Chef Brian Kenny doesn’t see the Wynn and Encore as a pair of hotel-casinos; to him, they’re one big, sprawling, 4,700-room restaurant. It takes a small, efficient army to cater to thousands of guests’ demands 24/7, and as executive chef of room service, Kenny is its peerless leader.
His command center is split between two nearly identical kitchens, each operating inconspicuously below the properties’ casino floors. He calls his work spaces “the Cadillacs of room-service kitchens,” and for good reason: They’re massive—5,200 and 6,200 square feet, respectively—and contain both the ingredients and manpower to deliver culinary perfection, along with the occasional culinary miracle.
The two AAA Five Diamond resorts share a 20-page, 140-item room service menu that runs from domestic favorites to exotic flavors. Plus, if you want something not listed, odds are they’ll make it. “That’s what we’re here for,” the chef says. “What they want, they get.“
And they’ll get it in less than 45 minutes, which is the AAA standard for room-service excellence. (Kenny’s staff actually shoots for 30 minutes, and he has their clock set five minutes ahead of time to keep them on time and on their toes.) It helps that in-room dining here has an impressive collection of neighbors to call upon if they need something. Whether it’s SW Steakhouse for fresh scallops or Sinatra for angel hair pasta, a vast selection of high-quality ingredients is just a quick dash across the casino. Still, there are a few things that can’t be found on-site, and when this happens, Kenny has to either fly it in or have his staff make it themselves.
“If someone wants fresh yogurt,” he says, “we’ll go out, buy the yogurt machine and make them fresh yogurt.” And yes, he has.
“I’ve blended an omelet in orange juice,” he says. Apparently pureed ham, cheese, eggs and OJ tastes a lot better than it sounds. “It was pretty good!” he says. “I was shocked.”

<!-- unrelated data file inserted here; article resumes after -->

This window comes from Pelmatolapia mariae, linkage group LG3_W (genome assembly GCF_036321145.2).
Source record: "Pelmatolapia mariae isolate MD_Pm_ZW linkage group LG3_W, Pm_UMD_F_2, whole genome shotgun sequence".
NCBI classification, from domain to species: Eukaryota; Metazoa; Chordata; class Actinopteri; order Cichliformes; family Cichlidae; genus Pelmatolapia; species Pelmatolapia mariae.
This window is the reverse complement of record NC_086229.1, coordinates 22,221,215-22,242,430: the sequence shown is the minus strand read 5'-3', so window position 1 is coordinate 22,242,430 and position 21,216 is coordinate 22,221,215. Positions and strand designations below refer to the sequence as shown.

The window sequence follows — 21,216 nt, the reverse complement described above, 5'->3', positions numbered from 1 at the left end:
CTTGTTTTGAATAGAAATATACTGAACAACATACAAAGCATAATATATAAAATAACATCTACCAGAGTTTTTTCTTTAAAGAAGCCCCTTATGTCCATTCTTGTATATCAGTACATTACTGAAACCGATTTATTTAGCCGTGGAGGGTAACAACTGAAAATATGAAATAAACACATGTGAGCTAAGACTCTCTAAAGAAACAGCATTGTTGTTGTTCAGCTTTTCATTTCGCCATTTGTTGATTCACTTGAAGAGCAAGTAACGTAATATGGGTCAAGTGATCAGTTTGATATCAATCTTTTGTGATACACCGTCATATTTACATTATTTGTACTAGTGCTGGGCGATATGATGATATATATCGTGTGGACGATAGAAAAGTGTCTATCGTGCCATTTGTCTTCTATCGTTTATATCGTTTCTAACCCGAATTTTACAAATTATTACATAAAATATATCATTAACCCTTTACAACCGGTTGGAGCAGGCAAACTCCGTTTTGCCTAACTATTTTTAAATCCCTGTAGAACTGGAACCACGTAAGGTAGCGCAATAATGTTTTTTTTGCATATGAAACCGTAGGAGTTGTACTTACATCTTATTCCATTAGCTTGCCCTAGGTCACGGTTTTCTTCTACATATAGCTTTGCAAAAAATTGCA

The average Wynn/Encore guest orders 1.6 meals from room service every day, which translates to about 700 orders on a slow day, rising up to 3,000 orders during peak times. Weekends are always busy, with 1,500 orders on a typical Sunday. Last New Year’s weekend, in-room dining did $312,000 in sales.
Sometimes those sales come in big chunks. His staff has prepared $1,000 breakfasts of ultra-high-grade, omi beef (price: $495 per 12-ounce steak, with side of Caesar salad extra). For one guest, they made French Brittany blue lobster three times a day. “We charged her $250 a meal,” he says with a shrug. “That’s all she would eat.”
Guests do get what they pay for with in-room service, Kenny says. “Some people think it’s highway robbery, but this is a very expensive machine to operate.” He cites a recent request—a New York strip steak, lobster and caviar-infused omelet—as an example of the value-for-top-dollar. While the delicacy-laced concoction cost $80, he says, “It was so big you couldn’t fold the omelet over.”
Similarly, a room service BLT sandwich costs $18, but Kenny insists it’s a relative bargain.
“There is half a pound of bacon on my BLT,” he says. “Every time I go out and I want to have a BLT, there’s never enough bacon on it, so we made a monster BLT. Sure, I charge $18 for it, but if you can finish that sandwich, wow.”